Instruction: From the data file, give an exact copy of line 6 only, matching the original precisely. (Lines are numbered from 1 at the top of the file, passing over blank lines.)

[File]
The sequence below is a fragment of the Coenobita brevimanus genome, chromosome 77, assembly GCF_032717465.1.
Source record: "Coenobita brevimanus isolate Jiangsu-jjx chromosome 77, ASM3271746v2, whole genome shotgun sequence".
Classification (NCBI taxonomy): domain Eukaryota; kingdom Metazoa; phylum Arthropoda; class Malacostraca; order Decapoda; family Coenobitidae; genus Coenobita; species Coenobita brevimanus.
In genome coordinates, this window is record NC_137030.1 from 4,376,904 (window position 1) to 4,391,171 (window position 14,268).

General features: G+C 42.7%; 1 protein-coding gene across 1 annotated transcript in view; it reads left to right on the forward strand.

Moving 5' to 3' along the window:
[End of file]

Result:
Moving 5' to 3' along the window: